Following the news last week that DEFRA has established a Lead Ammunition Group to investigate the use of lead shot, BASC set out to quell criticism of its stance on the subject by highlighting to the shooting community that it opposes unwarranted restrictions on lead shot.

The association reaffirmed its belief that restrictions must be based on an appropriate and proportionate response to science on the subject.

The move comes following increasing concern among shooters that BASC?s current response to existing overseas studies on the subject, including science collated by the US raptor group, the Peregrine Fund, is too accepting and insufficiently critical.

BASC?s spokesman, Simon Clarke, said the association?s position on lead shot is robust: ?BASC?s policy on lead, passed unanimously by its elected council, states that ?BASC will continue to oppose any unwarranted restrictions on lead shot use. Restrictions must be science-based and proportionate. Debates about possible restrictions must fully involve shooting interests.??

?DEFRA?s Lead Ammunition Group has been brought together because of increasing international scientific evidence on the potential effects of lead shot. BASC will be chairing the group which has been asked to examine that evidence and advise DEFRA. It includes the Gun Trade Association, the GWCT and the Countryside Alliance. Shooting?s interests are well represented. BASC will oppose any changes to the use of lead ammunition which are not backed by solid science.?

Many in the shooting community, have asked BASC directly in the past few days whether, as the UK?s largest shooting association, it intends to undertake UK-based scientific studies on lead shot.

Any such scientific study needs to be commissioned quickly.

While the Lead Ammunition Group?s first meeting is due to take place on 26 April, it is scheduled to make its first report to DEFRA on future lead shot policy after just one year.

Shooting Times magazine has been the subject of strong criticism from BASC on the subject of lead shot.

Currently the debate on lead shot is primarily influenced by the US-based Peregrine Fund.

In May 2008 it convened a conference ?Ingestion of Spent Lead Ammunition: Implications for Wildlife and Humans? in Idaho.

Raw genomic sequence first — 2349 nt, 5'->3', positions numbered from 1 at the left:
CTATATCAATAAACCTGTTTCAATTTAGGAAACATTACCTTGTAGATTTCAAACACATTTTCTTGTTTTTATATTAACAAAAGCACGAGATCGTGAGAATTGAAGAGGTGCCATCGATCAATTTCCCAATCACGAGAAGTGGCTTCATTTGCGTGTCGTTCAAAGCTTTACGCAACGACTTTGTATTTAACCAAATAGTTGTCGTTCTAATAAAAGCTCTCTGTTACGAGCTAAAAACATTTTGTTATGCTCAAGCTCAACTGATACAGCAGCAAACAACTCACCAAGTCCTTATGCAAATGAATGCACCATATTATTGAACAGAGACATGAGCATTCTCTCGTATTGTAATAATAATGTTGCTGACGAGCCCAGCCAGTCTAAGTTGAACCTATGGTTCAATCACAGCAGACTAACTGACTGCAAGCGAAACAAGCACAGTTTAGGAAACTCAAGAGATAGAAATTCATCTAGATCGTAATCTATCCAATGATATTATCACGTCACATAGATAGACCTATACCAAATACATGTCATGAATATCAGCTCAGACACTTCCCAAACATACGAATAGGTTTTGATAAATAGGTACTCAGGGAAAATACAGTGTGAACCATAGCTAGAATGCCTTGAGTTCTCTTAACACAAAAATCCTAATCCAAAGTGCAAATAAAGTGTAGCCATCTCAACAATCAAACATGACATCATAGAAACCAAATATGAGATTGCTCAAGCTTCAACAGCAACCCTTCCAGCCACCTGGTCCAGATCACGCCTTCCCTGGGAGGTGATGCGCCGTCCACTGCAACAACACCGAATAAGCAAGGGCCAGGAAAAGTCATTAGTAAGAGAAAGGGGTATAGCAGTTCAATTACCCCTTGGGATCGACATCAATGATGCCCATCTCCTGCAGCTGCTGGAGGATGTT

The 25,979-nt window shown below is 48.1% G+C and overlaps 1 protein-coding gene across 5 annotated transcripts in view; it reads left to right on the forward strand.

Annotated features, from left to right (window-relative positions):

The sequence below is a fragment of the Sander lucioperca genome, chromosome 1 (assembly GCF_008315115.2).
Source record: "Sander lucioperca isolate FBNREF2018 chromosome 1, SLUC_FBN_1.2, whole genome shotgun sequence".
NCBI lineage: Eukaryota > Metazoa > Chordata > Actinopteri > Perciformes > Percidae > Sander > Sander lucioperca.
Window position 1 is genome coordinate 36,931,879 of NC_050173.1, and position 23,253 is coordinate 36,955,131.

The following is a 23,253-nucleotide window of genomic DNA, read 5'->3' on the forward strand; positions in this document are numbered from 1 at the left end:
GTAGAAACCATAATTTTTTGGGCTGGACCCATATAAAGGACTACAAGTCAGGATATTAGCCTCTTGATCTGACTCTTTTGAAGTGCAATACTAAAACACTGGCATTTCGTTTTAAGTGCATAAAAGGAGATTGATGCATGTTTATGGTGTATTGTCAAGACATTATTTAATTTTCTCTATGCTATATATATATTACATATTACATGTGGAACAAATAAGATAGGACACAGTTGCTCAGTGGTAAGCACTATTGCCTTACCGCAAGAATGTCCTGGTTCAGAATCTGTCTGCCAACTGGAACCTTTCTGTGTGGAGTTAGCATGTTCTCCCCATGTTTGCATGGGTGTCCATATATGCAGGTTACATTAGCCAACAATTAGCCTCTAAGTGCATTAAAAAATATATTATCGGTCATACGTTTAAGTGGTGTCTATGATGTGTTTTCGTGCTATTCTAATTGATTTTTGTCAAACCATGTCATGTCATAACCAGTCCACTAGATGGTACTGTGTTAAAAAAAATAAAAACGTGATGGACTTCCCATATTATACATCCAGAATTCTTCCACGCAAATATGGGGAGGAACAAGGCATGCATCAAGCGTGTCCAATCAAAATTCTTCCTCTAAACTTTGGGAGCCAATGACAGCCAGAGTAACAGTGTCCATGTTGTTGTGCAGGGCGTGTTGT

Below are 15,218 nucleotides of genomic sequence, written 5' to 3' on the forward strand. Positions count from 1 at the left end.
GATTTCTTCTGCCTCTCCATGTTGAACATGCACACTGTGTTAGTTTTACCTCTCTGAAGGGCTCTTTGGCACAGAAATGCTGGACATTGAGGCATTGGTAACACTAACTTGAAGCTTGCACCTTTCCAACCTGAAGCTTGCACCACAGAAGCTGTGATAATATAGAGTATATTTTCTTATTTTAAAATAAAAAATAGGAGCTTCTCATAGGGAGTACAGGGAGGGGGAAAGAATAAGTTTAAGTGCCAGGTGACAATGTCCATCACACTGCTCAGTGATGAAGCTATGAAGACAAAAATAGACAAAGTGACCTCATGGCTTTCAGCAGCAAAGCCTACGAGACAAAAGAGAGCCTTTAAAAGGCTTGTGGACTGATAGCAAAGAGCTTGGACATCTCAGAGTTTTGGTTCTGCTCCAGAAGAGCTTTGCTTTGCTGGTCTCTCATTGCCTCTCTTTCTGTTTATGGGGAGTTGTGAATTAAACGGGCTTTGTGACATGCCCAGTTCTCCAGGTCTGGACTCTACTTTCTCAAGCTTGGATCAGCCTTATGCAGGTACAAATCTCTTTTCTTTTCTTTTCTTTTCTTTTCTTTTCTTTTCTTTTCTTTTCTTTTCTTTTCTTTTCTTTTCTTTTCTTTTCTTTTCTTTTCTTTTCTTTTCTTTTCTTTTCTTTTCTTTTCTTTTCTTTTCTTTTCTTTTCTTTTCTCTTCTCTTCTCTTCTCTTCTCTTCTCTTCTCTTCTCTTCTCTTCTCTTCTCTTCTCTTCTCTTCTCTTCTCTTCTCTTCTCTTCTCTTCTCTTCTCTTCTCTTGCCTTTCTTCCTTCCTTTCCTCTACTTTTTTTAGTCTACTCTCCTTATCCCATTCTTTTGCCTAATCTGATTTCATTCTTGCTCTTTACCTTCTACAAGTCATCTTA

Attendees at the conference included representatives of the RSPB and BASC.

The conference organisers started from a position opposed to lead shot, based on its own field studies from 2000 to the present, which it claims, show that ingestion of lead rifle bullet fragments and shotgun pellets from animal remains is likely to be the only significant obstacle to the establishment of the California condor in Arizona and Utah.

The conference also presented a number of papers which investigated the impact of lead exposure in humans, including one on levels of lead in Arctic indigenous peoples who eat a high proportion of lead-shot game.

Despite the assumption that lead exposure is in itself a bad thing, even this paper conceded that, ?Concentrations of lead in blood currently reported [in Arctic indigenous people] are below a level of concern. ?

The CIC (International Council for Game And Wildlife Conservation), in response to the conference, has already announced it backs a policy seeking to phase out lead ammunition.

The studies presented by the Peregrine Fund, however, are not UK-based and, said Dr Stephen Tapper from the Game and Wildlife Conservation Trust: ?Though there have been plenty of studies worldwide, we do not know the extent to which the findings would be applicable in the UK. These things the Lead Ammunition Group will have to consider.?

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